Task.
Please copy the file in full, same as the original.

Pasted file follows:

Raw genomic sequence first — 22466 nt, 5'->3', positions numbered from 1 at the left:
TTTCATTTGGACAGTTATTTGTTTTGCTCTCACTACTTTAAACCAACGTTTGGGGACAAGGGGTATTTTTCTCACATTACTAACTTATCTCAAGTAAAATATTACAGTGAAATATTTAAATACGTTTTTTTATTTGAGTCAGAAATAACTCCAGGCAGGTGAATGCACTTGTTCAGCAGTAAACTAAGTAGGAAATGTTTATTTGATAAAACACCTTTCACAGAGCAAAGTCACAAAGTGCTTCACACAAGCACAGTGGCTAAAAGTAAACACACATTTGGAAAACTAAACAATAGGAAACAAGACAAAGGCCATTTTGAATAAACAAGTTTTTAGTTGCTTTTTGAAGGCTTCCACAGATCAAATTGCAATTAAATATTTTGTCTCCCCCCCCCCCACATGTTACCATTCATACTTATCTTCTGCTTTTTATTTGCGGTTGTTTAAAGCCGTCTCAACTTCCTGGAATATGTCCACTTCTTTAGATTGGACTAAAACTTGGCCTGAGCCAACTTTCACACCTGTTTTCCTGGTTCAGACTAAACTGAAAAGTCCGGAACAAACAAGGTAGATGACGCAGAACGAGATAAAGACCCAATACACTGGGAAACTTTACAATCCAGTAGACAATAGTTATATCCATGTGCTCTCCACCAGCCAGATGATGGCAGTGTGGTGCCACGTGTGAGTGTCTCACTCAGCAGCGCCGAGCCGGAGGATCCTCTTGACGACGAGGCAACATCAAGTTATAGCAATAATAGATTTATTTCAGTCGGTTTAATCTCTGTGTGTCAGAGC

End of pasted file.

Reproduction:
Raw genomic sequence first — 22466 nt, 5'->3', positions numbered from 1 at the left:
TTTCATTTGGACAGTTATTTGTTTTGCTCTCACTACTTTAAACCAACGTTTGGGGACAAGGGGTATTTTTCTCACATTACTAACTTATCTCAAGTAAAATATTACAGTGAAATATTTAAATACGTTTTTTTATTTGAGTCAGAAATAACTCCAGGCAGGTGAATGCACTTGTTCAGCAGTAAACTAAGTAGGAAATGTTTATTTGATAAAACACCTTTCACAGAGCAAAGTCACAAAGTGCTTCACACAAGCACAGTGGCTAAAAGTAAACACACATTTGGAAAACTAAACAATAGGAAACAAGACAAAGGCCATTTTGAATAAACAAGTTTTTAGTTGCTTTTTGAAGGCTTCCACAGATCAAATTGCAATTAAATATTTTGTCTCCCCCCCCCCCACATGTTACCATTCATACTTATCTTCTGCTTTTTATTTGCGGTTGTTTAAAGCCGTCTCAACTTCCTGGAATATGTCCACTTCTTTAGATTGGACTAAAACTTGGCCTGAGCCAACTTTCACACCTGTTTTCCTGGTTCAGACTAAACTGAAAAGTCCGGAACAAACAAGGTAGATGACGCAGAACGAGATAAAGACCCAATACACTGGGAAACTTTACAATCCAGTAGACAATAGTTATATCCATGTGCTCTCCACCAGCCAGATGATGGCAGTGTGGTGCCACGTGTGAGTGTCTCACTCAGCAGCGCCGAGCCGGAGGATCCTCTTGACGACGAGGCAACATCAAGTTATAGCAATAATAGATTTATTTCAGTCGGTTTAATCTCTGTGTGTCAGAGC